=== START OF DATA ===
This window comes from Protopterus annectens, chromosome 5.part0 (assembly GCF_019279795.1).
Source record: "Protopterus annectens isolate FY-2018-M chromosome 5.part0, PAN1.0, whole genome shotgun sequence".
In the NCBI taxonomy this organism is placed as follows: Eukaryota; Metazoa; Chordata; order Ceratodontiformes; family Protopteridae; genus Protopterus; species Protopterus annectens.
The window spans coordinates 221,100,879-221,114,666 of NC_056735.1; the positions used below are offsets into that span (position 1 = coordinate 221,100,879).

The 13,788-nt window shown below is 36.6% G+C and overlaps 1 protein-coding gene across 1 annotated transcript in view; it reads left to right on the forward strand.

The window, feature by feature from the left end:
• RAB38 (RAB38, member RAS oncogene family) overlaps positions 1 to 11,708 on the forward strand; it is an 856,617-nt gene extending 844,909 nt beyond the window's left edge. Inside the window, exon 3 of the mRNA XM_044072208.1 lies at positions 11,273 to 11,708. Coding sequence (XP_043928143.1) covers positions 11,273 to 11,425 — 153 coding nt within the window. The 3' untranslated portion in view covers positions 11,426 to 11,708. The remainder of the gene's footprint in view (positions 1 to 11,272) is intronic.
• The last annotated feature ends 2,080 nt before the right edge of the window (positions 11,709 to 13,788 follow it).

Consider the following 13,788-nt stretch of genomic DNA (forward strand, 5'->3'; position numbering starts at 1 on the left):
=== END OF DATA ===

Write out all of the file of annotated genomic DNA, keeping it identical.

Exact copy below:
This window comes from Protopterus annectens, chromosome 5.part0 (assembly GCF_019279795.1).
Source record: "Protopterus annectens isolate FY-2018-M chromosome 5.part0, PAN1.0, whole genome shotgun sequence".
In the NCBI taxonomy this organism is placed as follows: Eukaryota; Metazoa; Chordata; order Ceratodontiformes; family Protopteridae; genus Protopterus; species Protopterus annectens.
The window spans coordinates 221,100,879-221,114,666 of NC_056735.1; the positions used below are offsets into that span (position 1 = coordinate 221,100,879).

The 13,788-nt window shown below is 36.6% G+C and overlaps 1 protein-coding gene across 1 annotated transcript in view; it reads left to right on the forward strand.

The window, feature by feature from the left end:
• RAB38 (RAB38, member RAS oncogene family) overlaps positions 1 to 11,708 on the forward strand; it is an 856,617-nt gene extending 844,909 nt beyond the window's left edge. Inside the window, exon 3 of the mRNA XM_044072208.1 lies at positions 11,273 to 11,708. Coding sequence (XP_043928143.1) covers positions 11,273 to 11,425 — 153 coding nt within the window. The 3' untranslated portion in view covers positions 11,426 to 11,708. The remainder of the gene's footprint in view (positions 1 to 11,272) is intronic.
• The last annotated feature ends 2,080 nt before the right edge of the window (positions 11,709 to 13,788 follow it).

Consider the following 13,788-nt stretch of genomic DNA (forward strand, 5'->3'; position numbering starts at 1 on the left):